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In escalated conflicts, disputants often assume that everyone on the other side is just like "those folk" that they hear about in the media. And since the media tends to focus on stories of the most extreme people or events, as that's what makes stories "interesting," people tend to get highly negative views of "the other side." (While this is particularly true if one consumes stories from the partisan media, it is also true of the mainstream, "balanced" media. They, too, still need "interesting" and "sellable" content.)
Once one assumes that the other side is "all the same," one is likely to minimize, whenever possible, contact with those "awful" people. So misunderstandings grow, and highly-inaccurate stereotypes abound. Perhaps surprisingly, the same thing can happen with people on one's own side. We don't tend to realize interest groups are usually quite heterogeneous--even people in "our own group" can be very different in background and beliefs.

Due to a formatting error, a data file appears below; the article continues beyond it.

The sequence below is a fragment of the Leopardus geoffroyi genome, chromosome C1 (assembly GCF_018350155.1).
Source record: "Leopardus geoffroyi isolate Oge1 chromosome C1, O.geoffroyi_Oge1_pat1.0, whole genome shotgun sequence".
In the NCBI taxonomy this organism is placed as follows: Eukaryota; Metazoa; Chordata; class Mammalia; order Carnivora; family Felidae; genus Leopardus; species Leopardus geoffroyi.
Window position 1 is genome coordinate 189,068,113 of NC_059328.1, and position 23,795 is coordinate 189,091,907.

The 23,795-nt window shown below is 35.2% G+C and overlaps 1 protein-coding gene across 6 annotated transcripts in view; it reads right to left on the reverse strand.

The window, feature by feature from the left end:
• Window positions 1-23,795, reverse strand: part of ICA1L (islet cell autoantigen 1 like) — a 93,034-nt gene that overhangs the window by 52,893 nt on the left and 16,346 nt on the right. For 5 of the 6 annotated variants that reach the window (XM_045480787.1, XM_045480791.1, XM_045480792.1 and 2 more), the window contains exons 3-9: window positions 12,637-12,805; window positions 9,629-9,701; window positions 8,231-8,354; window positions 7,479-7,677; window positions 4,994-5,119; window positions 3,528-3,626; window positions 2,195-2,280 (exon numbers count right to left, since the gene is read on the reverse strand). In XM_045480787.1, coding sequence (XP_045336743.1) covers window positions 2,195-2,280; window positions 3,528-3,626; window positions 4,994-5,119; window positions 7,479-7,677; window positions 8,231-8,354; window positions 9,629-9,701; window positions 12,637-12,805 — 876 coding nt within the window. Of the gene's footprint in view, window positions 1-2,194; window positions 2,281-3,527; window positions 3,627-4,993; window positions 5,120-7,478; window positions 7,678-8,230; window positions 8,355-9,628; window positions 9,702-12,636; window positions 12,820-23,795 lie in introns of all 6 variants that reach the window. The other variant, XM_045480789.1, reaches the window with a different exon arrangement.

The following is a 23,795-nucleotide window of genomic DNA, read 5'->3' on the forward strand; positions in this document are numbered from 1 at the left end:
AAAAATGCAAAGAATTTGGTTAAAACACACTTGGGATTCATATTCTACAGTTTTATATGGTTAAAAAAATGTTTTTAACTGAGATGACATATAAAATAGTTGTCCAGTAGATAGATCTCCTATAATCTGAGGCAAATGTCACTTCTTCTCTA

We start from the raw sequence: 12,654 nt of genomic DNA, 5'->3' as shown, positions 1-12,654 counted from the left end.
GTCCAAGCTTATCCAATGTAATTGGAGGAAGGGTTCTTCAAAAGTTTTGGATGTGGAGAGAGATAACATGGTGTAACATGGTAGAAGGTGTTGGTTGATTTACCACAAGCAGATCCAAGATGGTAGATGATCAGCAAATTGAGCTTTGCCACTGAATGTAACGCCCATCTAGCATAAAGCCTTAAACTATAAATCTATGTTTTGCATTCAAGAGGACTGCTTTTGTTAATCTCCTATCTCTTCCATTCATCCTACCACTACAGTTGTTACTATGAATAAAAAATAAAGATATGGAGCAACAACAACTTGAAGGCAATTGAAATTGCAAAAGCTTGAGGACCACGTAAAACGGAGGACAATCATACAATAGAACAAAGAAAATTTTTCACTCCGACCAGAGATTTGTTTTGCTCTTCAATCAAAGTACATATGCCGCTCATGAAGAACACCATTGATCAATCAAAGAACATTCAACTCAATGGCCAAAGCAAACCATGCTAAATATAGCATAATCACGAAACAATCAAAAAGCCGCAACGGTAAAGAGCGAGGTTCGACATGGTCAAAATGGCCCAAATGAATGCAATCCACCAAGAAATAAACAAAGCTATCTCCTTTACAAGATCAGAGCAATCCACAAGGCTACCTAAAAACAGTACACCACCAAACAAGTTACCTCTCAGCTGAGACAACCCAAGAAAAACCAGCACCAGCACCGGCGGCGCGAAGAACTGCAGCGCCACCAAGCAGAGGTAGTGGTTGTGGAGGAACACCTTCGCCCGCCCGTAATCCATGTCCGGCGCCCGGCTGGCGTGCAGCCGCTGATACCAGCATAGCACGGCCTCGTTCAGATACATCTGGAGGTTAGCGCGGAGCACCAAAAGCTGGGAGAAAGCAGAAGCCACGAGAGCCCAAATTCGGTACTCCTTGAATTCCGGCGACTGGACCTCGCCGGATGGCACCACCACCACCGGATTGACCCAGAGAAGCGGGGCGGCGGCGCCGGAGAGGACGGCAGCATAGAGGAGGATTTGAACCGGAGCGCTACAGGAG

This argues for taking care with our assumptions and always testing them out. Let people explain who they are and what they think--you'll often find that "enemies" are actually very similar to you in surprising ways--and actually could be "friends." At the same time "friends" might not be the same as you--make an effort to get to know them better too. The followng two articles discuss the problem--and solution a bit more.
Things YOU Can Do to Help: Break Down Negative Stereotypes
Breaking down stereotypes is one of those things we all can--and need--to do to try to disrupt cycles of fear and hate. It isn't just "others" who need to do this!
Conflict Fundamentals Seminar: Stereotypes / Characterization Frames
Negative stereotypes seem to be flying particularly fast in social media and political discourse these days. The implications are extremely dangerous.
Don't assume a person you don't know
is just like you expect them to be!
Give them a chance to surprise you!